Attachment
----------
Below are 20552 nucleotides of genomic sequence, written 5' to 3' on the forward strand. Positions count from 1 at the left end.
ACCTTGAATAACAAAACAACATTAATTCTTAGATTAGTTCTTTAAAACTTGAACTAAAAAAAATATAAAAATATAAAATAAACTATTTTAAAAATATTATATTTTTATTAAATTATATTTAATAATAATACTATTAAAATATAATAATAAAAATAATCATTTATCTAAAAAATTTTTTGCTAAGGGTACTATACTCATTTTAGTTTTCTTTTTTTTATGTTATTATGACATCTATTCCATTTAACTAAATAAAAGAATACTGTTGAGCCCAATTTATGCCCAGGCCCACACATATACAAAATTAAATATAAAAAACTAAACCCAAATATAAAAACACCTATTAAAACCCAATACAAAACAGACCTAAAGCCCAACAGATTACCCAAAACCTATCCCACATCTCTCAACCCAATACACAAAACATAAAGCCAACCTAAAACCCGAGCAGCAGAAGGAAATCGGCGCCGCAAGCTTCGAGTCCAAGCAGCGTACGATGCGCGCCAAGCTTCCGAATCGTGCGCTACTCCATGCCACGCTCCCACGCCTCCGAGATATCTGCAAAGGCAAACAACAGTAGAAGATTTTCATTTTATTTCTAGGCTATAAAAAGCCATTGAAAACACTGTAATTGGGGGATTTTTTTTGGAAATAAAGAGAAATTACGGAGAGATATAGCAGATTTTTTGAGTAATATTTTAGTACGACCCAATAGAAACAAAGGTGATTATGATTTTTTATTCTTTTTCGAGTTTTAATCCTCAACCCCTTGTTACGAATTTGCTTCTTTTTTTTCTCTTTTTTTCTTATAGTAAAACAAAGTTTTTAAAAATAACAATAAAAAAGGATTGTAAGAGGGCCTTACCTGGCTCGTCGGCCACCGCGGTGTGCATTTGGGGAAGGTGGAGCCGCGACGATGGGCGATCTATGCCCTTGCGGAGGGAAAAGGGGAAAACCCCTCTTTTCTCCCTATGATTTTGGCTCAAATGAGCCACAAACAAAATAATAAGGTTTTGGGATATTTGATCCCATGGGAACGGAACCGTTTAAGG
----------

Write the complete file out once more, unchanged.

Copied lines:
Below are 20552 nucleotides of genomic sequence, written 5' to 3' on the forward strand. Positions count from 1 at the left end.
ACCTTGAATAACAAAACAACATTAATTCTTAGATTAGTTCTTTAAAACTTGAACTAAAAAAAATATAAAAATATAAAATAAACTATTTTAAAAATATTATATTTTTATTAAATTATATTTAATAATAATACTATTAAAATATAATAATAAAAATAATCATTTATCTAAAAAATTTTTTGCTAAGGGTACTATACTCATTTTAGTTTTCTTTTTTTTATGTTATTATGACATCTATTCCATTTAACTAAATAAAAGAATACTGTTGAGCCCAATTTATGCCCAGGCCCACACATATACAAAATTAAATATAAAAAACTAAACCCAAATATAAAAACACCTATTAAAACCCAATACAAAACAGACCTAAAGCCCAACAGATTACCCAAAACCTATCCCACATCTCTCAACCCAATACACAAAACATAAAGCCAACCTAAAACCCGAGCAGCAGAAGGAAATCGGCGCCGCAAGCTTCGAGTCCAAGCAGCGTACGATGCGCGCCAAGCTTCCGAATCGTGCGCTACTCCATGCCACGCTCCCACGCCTCCGAGATATCTGCAAAGGCAAACAACAGTAGAAGATTTTCATTTTATTTCTAGGCTATAAAAAGCCATTGAAAACACTGTAATTGGGGGATTTTTTTTGGAAATAAAGAGAAATTACGGAGAGATATAGCAGATTTTTTGAGTAATATTTTAGTACGACCCAATAGAAACAAAGGTGATTATGATTTTTTATTCTTTTTCGAGTTTTAATCCTCAACCCCTTGTTACGAATTTGCTTCTTTTTTTTCTCTTTTTTTCTTATAGTAAAACAAAGTTTTTAAAAATAACAATAAAAAAGGATTGTAAGAGGGCCTTACCTGGCTCGTCGGCCACCGCGGTGTGCATTTGGGGAAGGTGGAGCCGCGACGATGGGCGATCTATGCCCTTGCGGAGGGAAAAGGGGAAAACCCCTCTTTTCTCCCTATGATTTTGGCTCAAATGAGCCACAAACAAAATAATAAGGTTTTGGGATATTTGATCCCATGGGAACGGAACCGTTTAAGG